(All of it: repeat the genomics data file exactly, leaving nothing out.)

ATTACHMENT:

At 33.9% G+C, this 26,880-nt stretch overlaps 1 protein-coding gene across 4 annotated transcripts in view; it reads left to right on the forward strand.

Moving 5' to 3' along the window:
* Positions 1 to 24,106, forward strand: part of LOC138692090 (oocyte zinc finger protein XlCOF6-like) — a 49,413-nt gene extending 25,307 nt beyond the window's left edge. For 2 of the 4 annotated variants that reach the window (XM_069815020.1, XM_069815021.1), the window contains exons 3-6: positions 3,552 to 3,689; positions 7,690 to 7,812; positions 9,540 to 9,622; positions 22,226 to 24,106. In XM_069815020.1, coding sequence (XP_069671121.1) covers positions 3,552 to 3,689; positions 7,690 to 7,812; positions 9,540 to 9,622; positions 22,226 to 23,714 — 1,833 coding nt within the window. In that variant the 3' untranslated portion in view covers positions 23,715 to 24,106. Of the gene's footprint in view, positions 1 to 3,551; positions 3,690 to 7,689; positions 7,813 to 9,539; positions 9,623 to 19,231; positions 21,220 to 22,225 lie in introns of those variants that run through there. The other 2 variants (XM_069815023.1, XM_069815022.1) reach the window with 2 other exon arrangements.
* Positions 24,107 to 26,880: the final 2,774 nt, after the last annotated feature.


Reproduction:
At 33.9% G+C, this 26,880-nt stretch overlaps 1 protein-coding gene across 4 annotated transcripts in view; it reads left to right on the forward strand.

Moving 5' to 3' along the window:
* Positions 1 to 24,106, forward strand: part of LOC138692090 (oocyte zinc finger protein XlCOF6-like) — a 49,413-nt gene extending 25,307 nt beyond the window's left edge. For 2 of the 4 annotated variants that reach the window (XM_069815020.1, XM_069815021.1), the window contains exons 3-6: positions 3,552 to 3,689; positions 7,690 to 7,812; positions 9,540 to 9,622; positions 22,226 to 24,106. In XM_069815020.1, coding sequence (XP_069671121.1) covers positions 3,552 to 3,689; positions 7,690 to 7,812; positions 9,540 to 9,622; positions 22,226 to 23,714 — 1,833 coding nt within the window. In that variant the 3' untranslated portion in view covers positions 23,715 to 24,106. Of the gene's footprint in view, positions 1 to 3,551; positions 3,690 to 7,689; positions 7,813 to 9,539; positions 9,623 to 19,231; positions 21,220 to 22,225 lie in introns of those variants that run through there. The other 2 variants (XM_069815023.1, XM_069815022.1) reach the window with 2 other exon arrangements.
* Positions 24,107 to 26,880: the final 2,774 nt, after the last annotated feature.